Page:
To survive a motion to dismiss, a complaint must contain sufficient factual matter, accepted as true, to “state a claim to relief that is plausible on its face.” A claim has facial plausibility when the plaintiff pleads factual content that allows the court to draw the reasonable inference that the defendant is liable for the misconduct alleged. The plausibility standard is not akin to a probability requirement, but it asks for more than a sheer possibility that a defendant has acted unlawfully.

Ashcroft v. Iqbal, 556 U.S. 662, 678 (2009) (quoting Twombly, 550 U.S. at 556, 570).

         A complaint must contain a “short and plain statement of the claim showing that the pleader is entitled to relief.” Fed.R.Civ.P. 8(a)(2). “Specific facts are not necessary; the statement need only give the defendant fair notice of what the . . . claim is and the grounds upon which it rests.” Erickson v. Pardus, et al., 551 U.S. 89, 93 (2007) (internal citations omitted). However, the pleading must be more than an “unadorned, the-defendant-unlawfully-harmed-me accusation.” Iqbal, 556 U.S. at 678.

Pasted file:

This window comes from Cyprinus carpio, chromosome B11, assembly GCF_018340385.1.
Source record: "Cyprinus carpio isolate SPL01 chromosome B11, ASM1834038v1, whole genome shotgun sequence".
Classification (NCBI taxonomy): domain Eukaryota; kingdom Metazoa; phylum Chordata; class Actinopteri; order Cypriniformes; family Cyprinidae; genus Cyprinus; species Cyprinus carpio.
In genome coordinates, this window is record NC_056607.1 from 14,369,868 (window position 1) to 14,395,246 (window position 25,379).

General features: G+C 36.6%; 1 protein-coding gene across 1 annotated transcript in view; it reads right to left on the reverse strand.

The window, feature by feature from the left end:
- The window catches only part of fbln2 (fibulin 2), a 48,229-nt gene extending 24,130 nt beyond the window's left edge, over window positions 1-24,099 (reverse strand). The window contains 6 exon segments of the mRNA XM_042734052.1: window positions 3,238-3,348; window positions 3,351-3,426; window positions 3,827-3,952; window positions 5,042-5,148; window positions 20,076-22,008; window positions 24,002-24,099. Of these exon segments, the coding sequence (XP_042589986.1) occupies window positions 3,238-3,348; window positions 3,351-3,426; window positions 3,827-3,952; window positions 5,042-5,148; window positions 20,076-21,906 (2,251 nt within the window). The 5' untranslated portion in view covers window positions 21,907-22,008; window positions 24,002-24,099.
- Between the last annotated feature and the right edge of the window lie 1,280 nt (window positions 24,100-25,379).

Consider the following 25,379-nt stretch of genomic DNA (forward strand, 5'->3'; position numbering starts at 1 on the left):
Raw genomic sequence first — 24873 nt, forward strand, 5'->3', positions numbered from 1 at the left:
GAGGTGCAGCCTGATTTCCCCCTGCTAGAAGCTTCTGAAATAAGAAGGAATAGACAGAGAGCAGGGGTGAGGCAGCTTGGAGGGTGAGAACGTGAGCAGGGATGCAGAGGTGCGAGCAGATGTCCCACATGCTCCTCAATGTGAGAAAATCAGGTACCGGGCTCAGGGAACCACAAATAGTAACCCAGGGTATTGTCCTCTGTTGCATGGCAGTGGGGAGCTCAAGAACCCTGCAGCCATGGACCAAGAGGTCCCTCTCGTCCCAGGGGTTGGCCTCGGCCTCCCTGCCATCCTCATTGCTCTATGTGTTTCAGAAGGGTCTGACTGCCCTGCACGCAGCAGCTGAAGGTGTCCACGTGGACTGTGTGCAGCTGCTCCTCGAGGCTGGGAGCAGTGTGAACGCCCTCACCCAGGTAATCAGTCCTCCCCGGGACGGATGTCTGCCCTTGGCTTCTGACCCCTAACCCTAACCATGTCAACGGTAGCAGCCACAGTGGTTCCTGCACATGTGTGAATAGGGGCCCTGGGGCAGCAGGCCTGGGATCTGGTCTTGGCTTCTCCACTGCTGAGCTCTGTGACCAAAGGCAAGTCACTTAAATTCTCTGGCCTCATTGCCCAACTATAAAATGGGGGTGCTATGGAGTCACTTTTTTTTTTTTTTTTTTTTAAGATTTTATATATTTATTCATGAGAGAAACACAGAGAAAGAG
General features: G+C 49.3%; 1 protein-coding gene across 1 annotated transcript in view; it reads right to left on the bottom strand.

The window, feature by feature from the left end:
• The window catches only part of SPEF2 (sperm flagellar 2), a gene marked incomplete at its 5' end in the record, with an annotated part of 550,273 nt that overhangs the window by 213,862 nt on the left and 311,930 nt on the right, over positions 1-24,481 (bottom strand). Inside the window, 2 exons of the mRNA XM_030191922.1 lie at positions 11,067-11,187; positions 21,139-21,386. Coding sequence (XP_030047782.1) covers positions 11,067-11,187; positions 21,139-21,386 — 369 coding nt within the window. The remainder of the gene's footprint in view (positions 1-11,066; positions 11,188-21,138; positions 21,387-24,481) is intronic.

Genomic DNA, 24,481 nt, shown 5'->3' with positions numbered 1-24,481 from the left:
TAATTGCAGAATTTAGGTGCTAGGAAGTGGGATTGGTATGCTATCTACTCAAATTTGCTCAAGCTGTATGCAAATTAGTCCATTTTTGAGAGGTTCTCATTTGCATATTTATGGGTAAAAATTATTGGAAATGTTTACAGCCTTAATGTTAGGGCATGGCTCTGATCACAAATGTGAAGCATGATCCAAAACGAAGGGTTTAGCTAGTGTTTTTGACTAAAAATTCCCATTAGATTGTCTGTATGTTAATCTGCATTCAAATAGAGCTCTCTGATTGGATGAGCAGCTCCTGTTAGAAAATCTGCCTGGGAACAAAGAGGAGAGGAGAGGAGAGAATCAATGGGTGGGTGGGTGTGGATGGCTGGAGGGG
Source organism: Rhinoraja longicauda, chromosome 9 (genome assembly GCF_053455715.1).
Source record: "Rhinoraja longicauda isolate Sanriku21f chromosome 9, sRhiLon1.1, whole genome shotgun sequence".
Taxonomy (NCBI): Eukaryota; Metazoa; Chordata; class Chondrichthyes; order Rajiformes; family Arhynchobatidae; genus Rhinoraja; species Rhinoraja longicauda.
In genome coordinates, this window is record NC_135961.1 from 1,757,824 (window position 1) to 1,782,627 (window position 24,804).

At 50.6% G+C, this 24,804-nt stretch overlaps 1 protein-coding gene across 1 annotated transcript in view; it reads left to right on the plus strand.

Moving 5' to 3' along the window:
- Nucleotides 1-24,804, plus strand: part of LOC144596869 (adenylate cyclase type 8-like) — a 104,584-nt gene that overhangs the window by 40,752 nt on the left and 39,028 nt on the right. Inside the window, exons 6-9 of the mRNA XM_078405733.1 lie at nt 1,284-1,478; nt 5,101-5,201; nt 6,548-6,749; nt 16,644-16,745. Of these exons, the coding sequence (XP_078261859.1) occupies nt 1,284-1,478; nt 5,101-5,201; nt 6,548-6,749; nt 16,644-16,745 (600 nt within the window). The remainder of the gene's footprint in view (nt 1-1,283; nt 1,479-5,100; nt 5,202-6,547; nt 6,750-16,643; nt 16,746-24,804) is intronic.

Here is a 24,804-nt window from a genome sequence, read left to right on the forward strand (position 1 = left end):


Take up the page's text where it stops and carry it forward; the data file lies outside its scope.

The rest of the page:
While the Court must accept all the allegations contained in a complaint as true, the Court does not have to accept a “legal conclusion couched as a factual allegation.” Id. “Threadbare recitals of the elements of a cause of action, supported by mere conclusory statements, do not suffice.” Id.; Jones v. Community Development Agency, 733 F.2d 646, 649 (9th Cir. 1984) (vague and mere conclusory allegations unsupported by facts are not sufficient to state section 1983 claims); Pena v. Gardner, 976 F.2d 469, 471 (9th Cir. 1992). While the Court is to construe a complaint liberally, such construction “may not supply essential elements of the claim that were not initially pled.” Pena, 976 F.2d at 471.